It ain’t ‘Guess Who’s Coming To Dinner’
‘Get Out’ probes the racial boundaries of political correctness
Gregg Reese | 3/2/2017, midnight
The appeal of horror to moviegoers is not lost on the bean counters and film executives who determine what viewing fare will be offered up to the fickle masses. Determining what is scary is, of course, a subjective thing, as well before the advent of psychology, the Greek philosopher Aristotle suggested that people liked to be scared because it allowed them to purge their emotions, as a kind of catharsis.
This makes sense, since many horror movies capitalize on specific concerns, of the dark, sexuality, and so on. It is curious then, that no film comes to mind that addresses America’s very real percieved threat of the Black man. “Get Out,” which opened this past week, goes one better by focusing on the Black fear of White society at large.
The basic story line is a riff on the meeting-the-significant-other’s-parents scenario, in this case, Chris (Daniel Kaluuya) the suitor is Black, and he’s off to be introduced to Rose’s (Allison Williams) parents in their affluent suburb. Rose is a down-with-the-hood White girl, who has no problem putting a nosy traffic cop in check when he is disrespectful to her man.
Once on the homestead proper, we get an inkling that all is not right, simply because everything is too good to be true. Rose’s parents, a hypnotherapist (Catherine Kenner) and a neurosurgeon (Bradley Whiford), mean well, vacillating between being hyper accommodating and overly apologetic.
A social gathering of family friends offers up more of the same, as the visitors are uniformly condescending. Chinks in the veneer of political correctness manifest themselves, however, when a female guest appraises Chris intrusively, her eyes giving his body a good going over.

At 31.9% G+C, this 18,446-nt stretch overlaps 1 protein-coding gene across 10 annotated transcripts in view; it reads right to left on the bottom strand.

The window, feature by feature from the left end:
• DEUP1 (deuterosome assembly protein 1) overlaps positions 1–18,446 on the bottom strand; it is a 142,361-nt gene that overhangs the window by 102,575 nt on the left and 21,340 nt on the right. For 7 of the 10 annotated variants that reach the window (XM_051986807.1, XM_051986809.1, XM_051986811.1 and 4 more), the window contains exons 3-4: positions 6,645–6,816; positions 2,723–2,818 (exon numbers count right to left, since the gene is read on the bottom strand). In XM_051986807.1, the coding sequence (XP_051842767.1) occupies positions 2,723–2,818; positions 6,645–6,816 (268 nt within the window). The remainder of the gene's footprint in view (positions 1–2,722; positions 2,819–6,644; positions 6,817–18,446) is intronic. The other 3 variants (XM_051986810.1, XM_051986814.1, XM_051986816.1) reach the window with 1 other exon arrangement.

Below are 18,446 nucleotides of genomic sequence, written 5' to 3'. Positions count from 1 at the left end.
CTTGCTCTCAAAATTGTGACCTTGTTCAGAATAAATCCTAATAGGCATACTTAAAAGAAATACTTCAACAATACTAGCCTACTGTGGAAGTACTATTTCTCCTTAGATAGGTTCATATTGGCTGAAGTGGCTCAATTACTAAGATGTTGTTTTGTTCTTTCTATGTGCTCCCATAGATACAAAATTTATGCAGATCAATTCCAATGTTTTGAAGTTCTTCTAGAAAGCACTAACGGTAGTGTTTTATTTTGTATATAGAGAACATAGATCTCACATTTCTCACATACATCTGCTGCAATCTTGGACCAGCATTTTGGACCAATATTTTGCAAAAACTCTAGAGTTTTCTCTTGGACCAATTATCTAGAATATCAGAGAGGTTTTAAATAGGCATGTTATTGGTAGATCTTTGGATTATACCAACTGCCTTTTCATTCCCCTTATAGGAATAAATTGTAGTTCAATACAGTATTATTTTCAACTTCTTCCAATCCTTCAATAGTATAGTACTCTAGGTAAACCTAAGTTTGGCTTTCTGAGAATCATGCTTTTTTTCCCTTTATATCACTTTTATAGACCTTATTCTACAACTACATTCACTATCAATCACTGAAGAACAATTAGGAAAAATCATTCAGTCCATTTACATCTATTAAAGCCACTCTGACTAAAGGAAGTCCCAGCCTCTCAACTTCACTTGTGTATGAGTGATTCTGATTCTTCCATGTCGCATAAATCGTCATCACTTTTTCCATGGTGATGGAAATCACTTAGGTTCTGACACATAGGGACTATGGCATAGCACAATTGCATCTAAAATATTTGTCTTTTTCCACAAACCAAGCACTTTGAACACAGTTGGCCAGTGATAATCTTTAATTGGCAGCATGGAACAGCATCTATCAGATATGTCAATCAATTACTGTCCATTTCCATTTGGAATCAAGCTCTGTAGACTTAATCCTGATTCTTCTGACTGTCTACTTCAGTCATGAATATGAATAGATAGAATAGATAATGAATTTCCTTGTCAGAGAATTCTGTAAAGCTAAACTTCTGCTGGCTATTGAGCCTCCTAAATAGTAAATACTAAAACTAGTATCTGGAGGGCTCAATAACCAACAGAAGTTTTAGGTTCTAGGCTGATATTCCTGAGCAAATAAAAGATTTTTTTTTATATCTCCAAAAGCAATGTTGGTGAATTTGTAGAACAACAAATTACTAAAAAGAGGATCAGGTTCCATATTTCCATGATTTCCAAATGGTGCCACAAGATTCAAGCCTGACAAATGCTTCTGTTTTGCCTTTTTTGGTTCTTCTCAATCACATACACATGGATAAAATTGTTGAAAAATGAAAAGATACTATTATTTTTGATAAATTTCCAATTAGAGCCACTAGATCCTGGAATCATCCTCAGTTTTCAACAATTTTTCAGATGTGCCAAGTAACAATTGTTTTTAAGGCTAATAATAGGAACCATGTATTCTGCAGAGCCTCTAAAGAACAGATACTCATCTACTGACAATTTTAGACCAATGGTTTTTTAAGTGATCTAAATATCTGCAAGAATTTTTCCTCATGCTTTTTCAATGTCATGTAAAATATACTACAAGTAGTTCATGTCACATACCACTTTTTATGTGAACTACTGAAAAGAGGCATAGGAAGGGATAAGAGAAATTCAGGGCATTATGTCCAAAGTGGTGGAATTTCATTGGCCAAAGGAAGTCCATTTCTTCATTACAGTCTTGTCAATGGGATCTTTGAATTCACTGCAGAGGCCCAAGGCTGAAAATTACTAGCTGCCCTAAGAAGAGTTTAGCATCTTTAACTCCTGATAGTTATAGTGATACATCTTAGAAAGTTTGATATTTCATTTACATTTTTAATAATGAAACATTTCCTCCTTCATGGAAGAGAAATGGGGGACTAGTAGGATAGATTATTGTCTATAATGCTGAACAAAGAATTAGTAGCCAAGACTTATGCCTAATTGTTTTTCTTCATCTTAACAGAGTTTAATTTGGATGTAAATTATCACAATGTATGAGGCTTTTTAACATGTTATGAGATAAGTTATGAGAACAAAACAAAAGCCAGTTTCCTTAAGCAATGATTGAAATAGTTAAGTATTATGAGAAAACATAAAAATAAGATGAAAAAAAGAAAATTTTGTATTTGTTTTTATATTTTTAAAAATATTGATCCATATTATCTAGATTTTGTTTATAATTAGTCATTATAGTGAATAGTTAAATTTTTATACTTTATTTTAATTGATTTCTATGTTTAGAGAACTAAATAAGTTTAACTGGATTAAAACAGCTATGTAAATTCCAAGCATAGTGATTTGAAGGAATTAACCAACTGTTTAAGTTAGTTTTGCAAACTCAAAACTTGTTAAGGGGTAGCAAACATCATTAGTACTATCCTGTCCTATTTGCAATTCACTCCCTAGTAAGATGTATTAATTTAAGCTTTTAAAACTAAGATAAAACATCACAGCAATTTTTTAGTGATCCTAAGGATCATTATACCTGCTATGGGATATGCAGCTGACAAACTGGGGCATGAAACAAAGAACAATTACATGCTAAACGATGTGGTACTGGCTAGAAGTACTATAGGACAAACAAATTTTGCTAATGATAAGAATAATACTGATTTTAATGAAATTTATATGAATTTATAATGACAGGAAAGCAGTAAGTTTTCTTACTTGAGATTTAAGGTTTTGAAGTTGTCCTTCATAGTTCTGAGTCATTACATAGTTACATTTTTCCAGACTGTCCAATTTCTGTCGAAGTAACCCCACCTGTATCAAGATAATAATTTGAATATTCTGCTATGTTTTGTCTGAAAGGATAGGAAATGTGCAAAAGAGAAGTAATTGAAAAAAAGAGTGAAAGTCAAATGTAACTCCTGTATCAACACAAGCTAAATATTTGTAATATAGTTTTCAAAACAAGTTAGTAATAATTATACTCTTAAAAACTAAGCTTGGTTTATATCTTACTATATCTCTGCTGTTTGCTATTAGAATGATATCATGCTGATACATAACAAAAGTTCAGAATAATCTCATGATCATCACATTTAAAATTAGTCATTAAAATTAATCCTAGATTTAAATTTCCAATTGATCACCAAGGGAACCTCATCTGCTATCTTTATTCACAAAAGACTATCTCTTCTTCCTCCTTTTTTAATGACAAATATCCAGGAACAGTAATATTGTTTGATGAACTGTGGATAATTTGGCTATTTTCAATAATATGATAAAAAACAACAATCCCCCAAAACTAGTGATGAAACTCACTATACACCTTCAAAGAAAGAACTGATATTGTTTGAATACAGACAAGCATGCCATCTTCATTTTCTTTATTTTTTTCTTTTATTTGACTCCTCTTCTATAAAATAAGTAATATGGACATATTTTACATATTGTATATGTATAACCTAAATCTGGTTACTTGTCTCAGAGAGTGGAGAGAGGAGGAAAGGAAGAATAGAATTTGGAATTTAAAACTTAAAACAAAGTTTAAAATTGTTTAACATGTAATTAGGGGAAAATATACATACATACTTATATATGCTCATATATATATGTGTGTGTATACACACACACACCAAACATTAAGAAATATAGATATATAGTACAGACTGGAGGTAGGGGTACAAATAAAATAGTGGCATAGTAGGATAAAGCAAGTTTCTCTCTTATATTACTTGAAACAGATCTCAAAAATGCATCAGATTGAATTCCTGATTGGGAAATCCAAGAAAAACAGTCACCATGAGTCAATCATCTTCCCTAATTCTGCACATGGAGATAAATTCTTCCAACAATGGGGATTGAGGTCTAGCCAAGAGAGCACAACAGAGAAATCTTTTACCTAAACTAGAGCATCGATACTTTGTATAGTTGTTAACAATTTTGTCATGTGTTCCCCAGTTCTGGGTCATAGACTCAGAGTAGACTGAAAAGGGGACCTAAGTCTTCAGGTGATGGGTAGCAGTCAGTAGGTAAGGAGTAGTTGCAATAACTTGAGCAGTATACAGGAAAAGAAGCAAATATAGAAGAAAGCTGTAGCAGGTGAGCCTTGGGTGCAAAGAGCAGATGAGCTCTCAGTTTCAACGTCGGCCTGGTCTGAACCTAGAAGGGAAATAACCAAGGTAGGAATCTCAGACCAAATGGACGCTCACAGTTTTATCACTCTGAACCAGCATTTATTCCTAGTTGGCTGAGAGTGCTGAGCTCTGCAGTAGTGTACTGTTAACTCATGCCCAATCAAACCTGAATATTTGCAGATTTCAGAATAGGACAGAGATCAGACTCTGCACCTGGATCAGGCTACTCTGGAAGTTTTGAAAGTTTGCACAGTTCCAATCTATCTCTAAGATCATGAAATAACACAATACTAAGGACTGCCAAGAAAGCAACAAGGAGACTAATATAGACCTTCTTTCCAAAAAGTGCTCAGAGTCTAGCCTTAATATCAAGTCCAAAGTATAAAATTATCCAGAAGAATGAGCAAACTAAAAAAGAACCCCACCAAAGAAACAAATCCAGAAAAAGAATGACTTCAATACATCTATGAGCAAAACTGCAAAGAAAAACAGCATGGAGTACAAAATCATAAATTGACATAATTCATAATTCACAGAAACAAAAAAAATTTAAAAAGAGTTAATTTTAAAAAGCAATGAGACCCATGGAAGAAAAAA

“Is it true?” she asks. “Is it better?”
One of the classic milestones of modern terror, 1967’s “Rosemary’s Baby” was effective because the audience was never sure if Rosemary’s fears were justified, or just a symptom of her postpartum depression. In this scenario, Chris’ fears may just be an exaggeration of his understandable anxiety of wishing for acceptance and making a good impression.
Chris is able to vent his misgivings to his best friend Rod (LilRel Howery), who serves as Chris’ sounding board, as both exchange their racial phobias via cell phone.
While this is Jordan Peele’s first directorial effort, he has a more than extensive resume as a writer and performer as half of the comedy duo Key and Peele. This background is telling, as comedy is largely about timing, and Peele effectively uses pacing to build an atmosphere of ominous dread.
In interviews, Peele remembers coming up with the concept behind “Get Out” in the wake of the 2008 Presidential campaign, as a retort to the proclamation that the country was entering a “post-racial” era. Apparently a student of the horror genre, he has built upon themes touched on in other, earlier movies of note. The most obvious influence is “The Stepford Wives,” the 1975 classic in which well-heeled married men exchange their wives for submissive automatons (which also served as a metaphor for gender conflict, in keeping with that era’s emergence of women’s liberation).
Great art, like the comedy of Richard Pryor, transcends the realm of mere entertainment. While it is too early to make final judgment on this film, it is surely a commentary on the hot button issues of race so prominent in the present day.
By this time, “Get Out” has passed the Rite of Passage in its opening weekend, earning $33.5 million on a modest budget of $5 million. This, coupled with nearly unanimous reviews make Jordan Peele’s maiden voyage all the more remarkable (Armond White, a Black movie critic for “The National Review” and a noted contrarian has thus far penned the only negative review).
Then again, critical accolades are well and good, but Tinseltown is first and foremost about profit margins, and when you’re in the black, everything else is inconsequential.
“Get Out,” playing citywide, is rated R for violence, bloody images, and language including sexual references.